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Stitched together: EPM volunteers Betty Campbell and Margaret Davidson

Stitched together: EPM volunteers Betty Campbell and Margaret Davidson

For 38 years, Betty Campbell and Margaret Davidson have been virtually attached at the hip—both personally and in their lives as EPM volunteers.

The two initially met as colleagues at Emporia State University and, following Margaret’s divorce in 1982, became full-time roommates. Betty helped care for her friend’s three young children—eventually becoming what Margaret calls their “second mom.”

“I claim them all now, and I think they claim me,” said Betty.

Betty and Margaret’s relationship with EPM dates back almost as far. The two began volunteering at the community soon after it opened its doors.

“We started out just watering plants,” said Margaret.

Over the years, however, the women have found a wide variety of ways they can help contribute to both the community and the residents who live there.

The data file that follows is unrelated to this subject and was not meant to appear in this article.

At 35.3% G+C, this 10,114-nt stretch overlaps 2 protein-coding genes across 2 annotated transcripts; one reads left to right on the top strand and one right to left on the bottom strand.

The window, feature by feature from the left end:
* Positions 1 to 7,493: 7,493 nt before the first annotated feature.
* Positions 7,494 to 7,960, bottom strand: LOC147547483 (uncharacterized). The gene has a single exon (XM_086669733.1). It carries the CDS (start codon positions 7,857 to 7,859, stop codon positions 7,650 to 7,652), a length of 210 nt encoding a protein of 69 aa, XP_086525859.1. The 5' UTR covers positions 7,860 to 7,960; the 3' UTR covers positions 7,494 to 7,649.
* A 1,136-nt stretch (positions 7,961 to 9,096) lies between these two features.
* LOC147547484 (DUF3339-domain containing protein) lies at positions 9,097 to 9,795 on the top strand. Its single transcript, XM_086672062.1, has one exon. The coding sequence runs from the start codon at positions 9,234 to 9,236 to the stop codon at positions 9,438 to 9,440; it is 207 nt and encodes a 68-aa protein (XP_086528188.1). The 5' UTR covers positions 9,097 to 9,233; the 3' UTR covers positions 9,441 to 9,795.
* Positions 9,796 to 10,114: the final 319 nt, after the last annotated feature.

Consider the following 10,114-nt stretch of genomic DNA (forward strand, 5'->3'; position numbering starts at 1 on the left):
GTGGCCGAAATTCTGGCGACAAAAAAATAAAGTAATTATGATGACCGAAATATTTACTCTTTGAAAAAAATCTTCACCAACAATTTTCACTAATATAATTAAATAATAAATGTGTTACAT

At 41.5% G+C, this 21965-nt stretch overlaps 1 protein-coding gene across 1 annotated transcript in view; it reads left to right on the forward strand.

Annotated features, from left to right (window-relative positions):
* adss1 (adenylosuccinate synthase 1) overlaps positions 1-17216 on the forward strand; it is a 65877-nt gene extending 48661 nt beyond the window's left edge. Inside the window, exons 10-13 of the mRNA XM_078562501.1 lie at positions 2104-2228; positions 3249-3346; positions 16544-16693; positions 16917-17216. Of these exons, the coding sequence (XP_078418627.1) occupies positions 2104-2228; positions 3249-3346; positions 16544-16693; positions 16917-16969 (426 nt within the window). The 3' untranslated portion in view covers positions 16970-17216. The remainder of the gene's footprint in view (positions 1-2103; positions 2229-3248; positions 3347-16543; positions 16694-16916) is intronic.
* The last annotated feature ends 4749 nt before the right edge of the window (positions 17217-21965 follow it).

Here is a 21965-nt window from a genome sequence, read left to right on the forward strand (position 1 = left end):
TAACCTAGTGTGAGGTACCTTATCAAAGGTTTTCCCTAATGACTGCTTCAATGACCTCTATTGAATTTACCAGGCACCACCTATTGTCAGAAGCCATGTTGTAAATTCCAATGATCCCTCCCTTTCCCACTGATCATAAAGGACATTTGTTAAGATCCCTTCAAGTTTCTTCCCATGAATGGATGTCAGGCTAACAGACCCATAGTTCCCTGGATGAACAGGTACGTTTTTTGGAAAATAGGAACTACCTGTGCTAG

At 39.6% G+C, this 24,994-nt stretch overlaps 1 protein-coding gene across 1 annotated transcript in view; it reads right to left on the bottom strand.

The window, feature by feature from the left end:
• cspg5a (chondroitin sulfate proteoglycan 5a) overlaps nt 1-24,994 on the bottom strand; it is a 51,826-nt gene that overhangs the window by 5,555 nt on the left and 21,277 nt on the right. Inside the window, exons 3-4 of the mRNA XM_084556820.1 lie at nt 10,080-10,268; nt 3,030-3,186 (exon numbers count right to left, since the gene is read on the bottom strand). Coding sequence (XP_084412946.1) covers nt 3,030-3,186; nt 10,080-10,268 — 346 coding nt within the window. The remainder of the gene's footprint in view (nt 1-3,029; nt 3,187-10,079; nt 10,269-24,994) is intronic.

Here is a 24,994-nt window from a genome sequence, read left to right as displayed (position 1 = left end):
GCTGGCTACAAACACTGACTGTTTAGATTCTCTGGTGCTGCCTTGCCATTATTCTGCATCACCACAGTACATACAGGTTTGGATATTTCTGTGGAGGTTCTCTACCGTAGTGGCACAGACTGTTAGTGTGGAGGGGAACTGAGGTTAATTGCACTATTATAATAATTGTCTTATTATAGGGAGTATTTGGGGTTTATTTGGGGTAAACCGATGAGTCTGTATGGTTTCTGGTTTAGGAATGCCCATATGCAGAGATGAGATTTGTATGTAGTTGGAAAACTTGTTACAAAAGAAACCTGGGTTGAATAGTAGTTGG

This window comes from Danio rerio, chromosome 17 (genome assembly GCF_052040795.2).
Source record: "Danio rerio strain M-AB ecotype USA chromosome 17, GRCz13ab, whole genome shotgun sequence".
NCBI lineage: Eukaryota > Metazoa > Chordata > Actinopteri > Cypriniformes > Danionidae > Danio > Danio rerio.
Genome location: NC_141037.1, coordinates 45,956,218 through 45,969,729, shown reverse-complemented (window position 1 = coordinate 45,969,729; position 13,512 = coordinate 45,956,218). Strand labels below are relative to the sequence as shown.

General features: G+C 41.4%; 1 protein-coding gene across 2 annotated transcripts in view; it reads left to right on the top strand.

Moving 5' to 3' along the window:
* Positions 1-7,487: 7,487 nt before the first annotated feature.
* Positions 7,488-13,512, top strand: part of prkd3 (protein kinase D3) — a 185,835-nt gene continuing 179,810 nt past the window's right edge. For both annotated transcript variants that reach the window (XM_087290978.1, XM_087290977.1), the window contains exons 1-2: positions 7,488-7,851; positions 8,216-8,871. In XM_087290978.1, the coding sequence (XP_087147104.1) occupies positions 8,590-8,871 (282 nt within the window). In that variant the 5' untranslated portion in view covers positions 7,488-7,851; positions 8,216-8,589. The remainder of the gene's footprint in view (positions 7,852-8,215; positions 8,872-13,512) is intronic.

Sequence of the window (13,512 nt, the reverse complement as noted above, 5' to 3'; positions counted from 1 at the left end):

“We do their mending, we make walker bags and peddle bags for the wheelchairs and sometimes, when they work in the gardens, we help with that,” said Betty. (See one of their walker bags in the photo above.)

But it’s the sewing that the women have become known for—starting with the creation of their own line of clothing protectors.

“(The community) was buying them for $10 each. They were slick and the food would fall off and go on to the floor, and we said we could do better than that,” said Betty. “So, we started making them out of cotton and put flannel on the back.”

Having demonstrated their talent, the women’s ingenuity is now in high demand among residents.

“If they want something unusual, they’ll describe it, and we’ll try and figure it out and make it for them,” said Margaret.

As for why the women devote so much of their time to the community, the answer is simple.

“We really are attached to the Manor. We think it’s a wonderful place and want to help all we can to keep it going and from having too big of load,” said Betty. “When we get too old to stay in our house we’ll probably live there too.”

Until then, Betty and Margaret will continue to work in their garden, read and contribute to other senior communities around town.

“We keep busy,” said Margaret.

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